In April 1967, Robert Kennedy and three other members of the Senate Subcommittee on Poverty traveled to Jackson, Mississippi, to hold hearings on the problems the poor in the South were having with a government food program that required them to purchase food stamps they could not afford. The Mississippi hearings, which were a follow-up to hearings held earlier in Washington, marked the start of a process that would change the way the nation’s food stamp program was run.
Today, as recovery from Hurricane Katrina languishes, while the state and federal governments fingerpoint, Kennedy’s actions in Mississippi offer us an important lesson about the capacity of a single politician, angry and determined, to change the way the poor are seen.
Robert Kennedy had no significant Senate seniority in 1967. He had only won election from New York in 1964. But he was the member of the Subcommittee on Poverty who drew the most media coverage, and it was upon him that the burden of making hunger a visible political issue fell. The hearings in Jackson turned out to be less than Kennedy hoped for. Held in the ballroom of the Hotel Heidelberg, they drew powerful testimony about the level of hunger in Mississippi, but media reports were overshadowed by an angry attack from Mississippi Senator John Stennis on the poverty program money being spent on Head Start in Mississippi.
It was Kennedy’s second day in Mississippi that changed his trip and the coverage it received. On that day Kennedy and Senator Joseph Clark of Pennsylvania traveled to the Mississippi Delta to see firsthand the poverty and hunger they had been hearing about. Kennedy met hostility on this day as well. Before he left Jackson, a bystander handed him a pamphlet with a headline that predicted, “Bobby Kennedy will be Murdered.” But what mattered most for Kennedy on his second day in Mississippi was his encounter with a mother and her six children. She had no money to pay for food stamps, she told Senator Clark. She was feeding her family rice and biscuits made from leftover surplus commodities.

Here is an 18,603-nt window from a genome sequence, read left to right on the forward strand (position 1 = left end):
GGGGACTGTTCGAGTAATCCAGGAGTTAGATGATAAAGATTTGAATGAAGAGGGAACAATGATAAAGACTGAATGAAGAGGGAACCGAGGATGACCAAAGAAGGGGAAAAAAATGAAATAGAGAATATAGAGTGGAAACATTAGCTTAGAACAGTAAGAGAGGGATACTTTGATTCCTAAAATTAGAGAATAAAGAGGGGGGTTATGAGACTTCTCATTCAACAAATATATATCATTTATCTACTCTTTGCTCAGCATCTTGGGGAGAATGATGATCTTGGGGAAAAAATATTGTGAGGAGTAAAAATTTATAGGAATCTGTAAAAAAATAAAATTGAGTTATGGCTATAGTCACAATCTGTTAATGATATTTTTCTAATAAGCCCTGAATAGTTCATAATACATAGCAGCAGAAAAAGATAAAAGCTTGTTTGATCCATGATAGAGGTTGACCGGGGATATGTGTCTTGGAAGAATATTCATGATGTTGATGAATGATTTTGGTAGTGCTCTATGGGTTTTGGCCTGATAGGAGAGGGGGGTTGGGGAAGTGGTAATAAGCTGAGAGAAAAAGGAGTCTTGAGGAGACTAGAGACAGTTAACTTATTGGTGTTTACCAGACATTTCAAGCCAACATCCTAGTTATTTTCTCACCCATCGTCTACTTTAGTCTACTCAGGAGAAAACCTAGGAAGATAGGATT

Kennedy was moved, but his deepest attention, as Nick Kotz, who was covering the trip for the Des Moines Register would write, went to the youngest of the children, a two-year-old baby sitting on the dirty floor. Kennedy tried caressing and tickling the baby, but nothing he did could make her respond. She kept her eyes turned downward as if in a daze. For Kennedy and the reporters following him, it was an indelible moment. The dark, windowless shack of the woman and her family, with its smell of mildew and urine, was overwhelming. “I’ve seen bad things in West Virginia, but I’ve never seen anything like this anywhere in the United States,” Kennedy whispered.
Back in Washington, Kennedy and Clark went immediately to Agriculture Secretary Orville Freeman to seek emergency help for the hungry of Mississippi. But the Johnson administration, by 1967 foc...
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